To that extent, the panel’s exchanges with the lawyers were fairly straightforward and indeed very “clerical.” However, those ostensibly clerical questions suddenly became a lot more substantive when Judge Cabranes raised the question of whether the panel should do anything with respect to Judge Scheindlin’s liability opinion. The contents of that opinion are a principal source of the unions’ objections to the settlement and a principal ground in support of their motions to intervene. Indeed, at least one newspaper columnist who strongly supports the unions’ position has expressly urged that, even if the panel denies the unions’ efforts to intervene and permits the settlement to go into effect, the liability opinion nevertheless should be vacated. In this context, it was rather odd when the City’s lawyer professed to have no position on the issue. By contrast, counsel for the plaintiffs in Floyd, Baher Azmy, made crystal clear that the plaintiffs would strenuously object to any vacatur or modification of the liability opinion. General news stories about the oral argument did not discuss this seemingly technical question—but the New York Law Journal’s Mark Hamblett (who writes for an audience primarily consisting of lawyers) perceptively picked up on its significance:
[Judge] Cabranes asked what should be done about the liability opinion and whether it should stand…. Azmy told the court he wanted the opinion to stay in place, because it is of a piece with the remedial order. And progress with the remedial process—training, better evaluations and supervision of police—cannot be measured without reference to the liability order. [link]
This exchange about the fate of Judge Scheindlin’s liability opinion was awkward, insofar as it marked the only moment during the argument in which the ouster of Judge Scheindlin by Judges Cabranes, Walker, and Parker directly came up. Judge Cabranes indicated, only a little bit obliquely, that he had raised the issue of what to do with the liability opinion in order to consider whether it might be seen as anomalous for the three judges to effectively “ratify” that opinion when, by virtue of "certain findings” that the panel had previously made in the course of Judge Scheindlin's ouster, they might also be understood to have concluded that the stop and frisk cases should never have been before her in the first place.
However, as Azmy pointed out, the panel had subsequently purported to clarify that it had not intended to make any finding that the cases should not have been assigned to Judge Scheindlin or that she had otherwise engaged in any actual misconduct, but only had decided that the cases prospectively should be reassigned to another district judge in the interests of justice and to ensure the appearance of impartiality. As such, he argued, the possibility described by Judge Cabranes did not present any meaningful concern. As both Professor Dorf and I have separately explored, whether that is in fact the correct away to understand the panel's decision-making last year, which oscillated between multiple rationales in a somewhat confusing manner, is not at all obvious. But Azmy's response did provide an entirely faithful and accurate account of what the panel itself professed to be doing. Were the panel now to embrace yet another account of what it purported to be doing by removing Judge Scheindlin, it would add another layer of confusion to the panel's already confused decision-making in this set of cases.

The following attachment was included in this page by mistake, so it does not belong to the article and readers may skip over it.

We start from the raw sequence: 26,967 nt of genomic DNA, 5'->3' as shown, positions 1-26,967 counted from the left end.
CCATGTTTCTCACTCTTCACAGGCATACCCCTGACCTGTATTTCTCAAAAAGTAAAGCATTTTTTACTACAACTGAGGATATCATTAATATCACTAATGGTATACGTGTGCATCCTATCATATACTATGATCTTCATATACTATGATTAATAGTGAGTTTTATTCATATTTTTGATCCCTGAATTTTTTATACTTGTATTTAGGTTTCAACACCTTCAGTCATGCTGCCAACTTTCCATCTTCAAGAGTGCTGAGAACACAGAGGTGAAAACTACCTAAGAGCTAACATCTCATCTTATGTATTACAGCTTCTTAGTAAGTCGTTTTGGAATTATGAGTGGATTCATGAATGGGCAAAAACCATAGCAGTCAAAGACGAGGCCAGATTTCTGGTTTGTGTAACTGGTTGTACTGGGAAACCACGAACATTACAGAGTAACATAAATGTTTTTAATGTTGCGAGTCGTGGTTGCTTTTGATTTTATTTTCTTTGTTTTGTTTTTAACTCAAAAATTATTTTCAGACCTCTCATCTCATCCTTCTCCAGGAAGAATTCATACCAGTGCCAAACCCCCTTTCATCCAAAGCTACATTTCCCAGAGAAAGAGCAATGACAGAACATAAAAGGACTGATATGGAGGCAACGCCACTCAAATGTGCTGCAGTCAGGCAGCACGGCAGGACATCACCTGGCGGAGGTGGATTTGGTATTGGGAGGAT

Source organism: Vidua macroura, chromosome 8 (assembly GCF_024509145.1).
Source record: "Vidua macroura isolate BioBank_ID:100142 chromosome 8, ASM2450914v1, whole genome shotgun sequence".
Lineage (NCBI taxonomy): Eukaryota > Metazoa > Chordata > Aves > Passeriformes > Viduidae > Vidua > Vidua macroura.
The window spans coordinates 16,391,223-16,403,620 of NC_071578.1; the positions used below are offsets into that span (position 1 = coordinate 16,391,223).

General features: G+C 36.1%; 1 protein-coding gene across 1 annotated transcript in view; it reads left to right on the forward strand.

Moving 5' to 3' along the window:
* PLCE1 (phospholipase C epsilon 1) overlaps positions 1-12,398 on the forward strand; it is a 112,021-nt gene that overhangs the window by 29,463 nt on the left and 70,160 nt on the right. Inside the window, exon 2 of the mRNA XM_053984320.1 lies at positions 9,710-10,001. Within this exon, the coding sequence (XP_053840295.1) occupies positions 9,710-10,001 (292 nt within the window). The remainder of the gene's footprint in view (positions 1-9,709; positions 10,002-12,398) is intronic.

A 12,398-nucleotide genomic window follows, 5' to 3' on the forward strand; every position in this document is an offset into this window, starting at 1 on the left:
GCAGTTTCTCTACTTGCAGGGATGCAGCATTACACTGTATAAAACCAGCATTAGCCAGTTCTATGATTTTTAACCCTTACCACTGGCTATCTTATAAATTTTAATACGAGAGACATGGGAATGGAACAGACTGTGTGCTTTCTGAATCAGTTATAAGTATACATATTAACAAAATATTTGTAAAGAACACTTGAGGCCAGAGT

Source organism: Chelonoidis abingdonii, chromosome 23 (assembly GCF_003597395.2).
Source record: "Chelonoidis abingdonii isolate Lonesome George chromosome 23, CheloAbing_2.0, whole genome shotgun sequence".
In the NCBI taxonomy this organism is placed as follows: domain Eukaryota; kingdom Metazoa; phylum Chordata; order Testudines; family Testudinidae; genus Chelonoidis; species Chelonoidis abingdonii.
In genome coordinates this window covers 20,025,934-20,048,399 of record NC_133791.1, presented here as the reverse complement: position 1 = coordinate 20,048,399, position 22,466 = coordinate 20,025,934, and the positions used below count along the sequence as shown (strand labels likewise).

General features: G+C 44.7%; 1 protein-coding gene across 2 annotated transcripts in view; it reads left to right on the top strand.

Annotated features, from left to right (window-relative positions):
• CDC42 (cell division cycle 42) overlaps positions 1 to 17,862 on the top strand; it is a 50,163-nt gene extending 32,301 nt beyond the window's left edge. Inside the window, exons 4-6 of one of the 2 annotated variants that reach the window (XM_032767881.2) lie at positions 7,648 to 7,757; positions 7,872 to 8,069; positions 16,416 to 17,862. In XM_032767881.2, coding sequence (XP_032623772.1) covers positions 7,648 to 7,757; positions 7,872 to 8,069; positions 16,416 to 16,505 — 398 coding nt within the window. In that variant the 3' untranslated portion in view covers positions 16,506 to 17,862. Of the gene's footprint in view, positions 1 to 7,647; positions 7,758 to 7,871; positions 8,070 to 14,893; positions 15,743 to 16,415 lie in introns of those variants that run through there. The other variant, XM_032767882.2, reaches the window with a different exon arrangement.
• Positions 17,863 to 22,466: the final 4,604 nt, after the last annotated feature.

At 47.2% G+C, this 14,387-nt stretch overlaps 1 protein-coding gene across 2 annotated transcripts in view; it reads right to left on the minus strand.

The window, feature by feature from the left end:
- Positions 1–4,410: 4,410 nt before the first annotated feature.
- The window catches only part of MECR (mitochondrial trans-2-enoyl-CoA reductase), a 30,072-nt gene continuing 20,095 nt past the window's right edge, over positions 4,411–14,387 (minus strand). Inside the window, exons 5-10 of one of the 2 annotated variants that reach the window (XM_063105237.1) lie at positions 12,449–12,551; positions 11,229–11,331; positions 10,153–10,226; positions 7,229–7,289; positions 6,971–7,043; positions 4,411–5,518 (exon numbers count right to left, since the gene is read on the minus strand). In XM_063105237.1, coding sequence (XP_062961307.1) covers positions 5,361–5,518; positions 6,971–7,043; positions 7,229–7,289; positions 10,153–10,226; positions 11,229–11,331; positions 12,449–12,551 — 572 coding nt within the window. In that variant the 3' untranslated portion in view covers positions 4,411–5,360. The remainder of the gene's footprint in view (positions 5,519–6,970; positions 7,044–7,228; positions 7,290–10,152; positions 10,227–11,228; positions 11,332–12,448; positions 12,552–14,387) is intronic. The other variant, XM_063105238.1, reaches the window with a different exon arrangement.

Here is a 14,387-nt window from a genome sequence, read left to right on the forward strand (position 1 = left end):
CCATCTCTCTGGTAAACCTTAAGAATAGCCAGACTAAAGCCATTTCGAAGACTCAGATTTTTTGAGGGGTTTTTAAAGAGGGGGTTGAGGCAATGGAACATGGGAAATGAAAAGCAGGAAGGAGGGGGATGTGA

What seemed much more clear based on that exchange is that any effort by the panel to vacate or otherwise undermine Judge Scheindlin’s liability opinion could end up being rather messy—not only by undermining the substantive basis for the settlement itself, as Azmy emphasized, but also by dredging up much of the drama that the panel unleashed with its decision to oust Judge Scheindlin in the first place. While mostly relegated to the background during Wednesday’s argument itself, that decision continues to cast a shadow over the Second Circuit’s involvement in the stop and frisk litigation as an institution. Indeed, because of the fallout from that decision, counsel for both sets of plaintiffs filed petitions for rehearing en banc last November that not only sought reversal of the panel’s decision, but also, quite remarkably, urged reassignment of the appeal to a different panel altogether. Those petitions—along with motions questioning whether the panel had appellate jurisdiction in the first place—are still pending, and only last month counsel for the plaintiffs directly signaled to the court that they were prepared to renew their petitions for en banc review.
The settlement gives both the panel and the Second Circuit more generally a straightforward potential exit strategy from this unfortunate episode, one that would leave no reason for the plaintiffs to renew those requests for en banc review and would avoid reopening the wounds inflicted a year ago. In this context, while it garnered no headlines and may have made many eyes in the packed galleries glaze over, Judge Cabranes was entirely justified in raising and dwelling upon the details concerning the nature of the decree the parties were seeking. The issue undoubtedly was mindnumbing for many in attendance, but whether the panel’s disposition of these motions in fact does enable everyone to move on, and to avoid having to endure “Stop and Frisk Appeal, The Threequel,” may depend significantly upon this seemingly “clerical” but in fact highly substantive detail to a greater extent than many observers might realize.